NSI Features First – Top 4 Distributor Needs

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Wow. Day 4 was enlightening in vastly different ways than our previous days at NSI Features First. Today we met with Broadcasters, Distributors, Telefilm and Marketing Strategists. It was definitely a day for the Producers, though Screenwriters should absolutely be paying attention to these lessons.

  • Why Should Screenwriters Care About This Stuff?

    Because a smart Screenwriter knows he has to sell this film to a Producer… And a smart Producer knows he has to sell this film to a Distributor…  And a smart Distributor knows he has to sell this film to an audience.

    And audiences are bombarded with advertising every single day. Buy my product, eat at my restaurant, wear my clothes, and see my movie.

    It’s a tough nut to crack, but it’s the world we live in.

    As a screenwriter, your audience is a bit removed from your process, but they shouldn’t be. All filmmakers need to keep them in mind when you’re developing your script, your development package, casting, marketing strategy, production, post-production and beyond.

Here are the four most important things Distributors need filmmakers to consider when approaching them with a project.


Genre. Title. Star Actors. High Concept. The things that are important to your audience, the things that will get butts in seats, are the things that will get a distributor interested in your project. It’s not complicated: they’re trying to make money off of your product, and an easier sell to an audience is a lower risk investment for them.


Who is your story for? The worst pitch has the words “this film is for everybody”. There are SO FEW films that are true “4-Quadrant” (for everybody) films. You have to market those to the whole world! That’s crazy expensive. Distributors love focused films that know who their niche audience is and who know how to reach them.

FSP Full Theatre

It’s all about them!

Distributors also want to see filmmakers bringing an audience with them. That’s why it’s important to start building your own fan base, or cast someone who comes with a built-in audience, or work in a genre that has rabid accessible fans. The more safety you can bring to this investment, the easier the “yes” will come.


Simply put: what other movies are like your movie? Filmmakers hate thinking about comparables or talking about them, but they’re so important. Why? Because you’re not making something absolutely unique and fresh. If you think you are, you’re a terrifyingly huge risk and your movie probably isn’t working.

And nobody will go see it (remember the simple things?)

So embrace the fact that your movie shares themes/tones/styles with other movies. The sooner you can figure out “comparables”, the easier you will be able to sell your movie. If it’s Golden Girls meets The Hunger Games, that helps people GET your movie. They know what to expect, who it’s meant for, what sort of appetite there is for it in the marketplace. It says a lot about your movie, so choose your comparables carefully, and for different reasons (tone, budget, genre, themes etc.).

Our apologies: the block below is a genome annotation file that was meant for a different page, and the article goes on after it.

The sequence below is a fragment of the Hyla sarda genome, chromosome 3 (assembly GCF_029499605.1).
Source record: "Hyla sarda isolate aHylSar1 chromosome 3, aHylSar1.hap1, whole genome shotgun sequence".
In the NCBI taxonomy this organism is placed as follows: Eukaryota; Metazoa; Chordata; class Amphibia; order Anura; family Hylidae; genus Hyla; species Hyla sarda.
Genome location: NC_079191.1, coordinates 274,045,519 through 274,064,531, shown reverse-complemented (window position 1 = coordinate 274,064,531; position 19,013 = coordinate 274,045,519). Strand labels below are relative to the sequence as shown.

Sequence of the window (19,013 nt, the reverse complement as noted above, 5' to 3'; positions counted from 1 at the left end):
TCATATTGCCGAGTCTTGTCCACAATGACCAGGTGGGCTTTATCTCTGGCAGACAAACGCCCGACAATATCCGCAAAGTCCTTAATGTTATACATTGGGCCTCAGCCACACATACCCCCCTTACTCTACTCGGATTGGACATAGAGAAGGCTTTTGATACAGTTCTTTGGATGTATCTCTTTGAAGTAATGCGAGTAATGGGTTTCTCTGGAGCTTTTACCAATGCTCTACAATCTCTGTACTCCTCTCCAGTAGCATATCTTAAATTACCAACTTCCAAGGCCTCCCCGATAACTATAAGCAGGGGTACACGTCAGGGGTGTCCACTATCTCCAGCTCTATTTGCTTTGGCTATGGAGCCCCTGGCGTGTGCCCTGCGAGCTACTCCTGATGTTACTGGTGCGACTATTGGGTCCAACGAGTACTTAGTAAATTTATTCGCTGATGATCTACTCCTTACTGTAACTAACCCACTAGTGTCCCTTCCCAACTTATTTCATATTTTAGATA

Distributors don’t fund the production of your movie. They’ll kick in marketing dollars to be recouped, but generally you need to have some funding in place to get a distribution deal.

So how do you find the money? There are funding sources like Telefilm, but that’s a whole different blog post. As for private non-governmental sources…we’ll let you know when we figure it out!


Maybe this?


  • Consider your distributor before approaching them. They’re all very different. Find the right distributor for your project.
  • Build your international sales into your development/distribution plan, don’t “worry about them later”.
  • Everybody is trying to attract the 25-40 year old audience.
  • Generally speaking, Horror appeals to Females, SciFi appeals to males.
  • Timing the market with a film is just like trying to time the stock market
  • When you pitch your film’s budget to a distributor, it shouldn’t include your advertising budget
  • Asian markets don’t want any more ghost-themed movies. They want fantasy and action movies.
  • Family films are really hard to distribute! More on that later.

If you have ANY questions please drop them in the comments or get in touch on Social Media.


About the Author:

Scott Westby is a Writer, Director and Producer in Calgary's film industry. He's a 2008 graduate of SAIT's Film & VIdeo Production Program, and has years of experience in strategic marketing and content creation for traditional and new media. A Taco/Slurpee enthusiast and a hater of mushrooms.
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  1. Irene Hamilton  April 1, 2014

    Good morning Matt and Scott and everyone you’re with this morning.

    I haven’t thought a lot about this…( this film is for everybody)…
    but I do know I would not use the phrase.
    I focus on a segment of the population who I feel is losing out. And budget is a huge consideration

    Your Blog sharing is a gift to people like me who kind of think they know what they’re doing, but following your Blog confirms…one way or another.

    Have I mentioned that the layout and the format and the presentation of your BLOG blows me away!

    The Fly on the wall.


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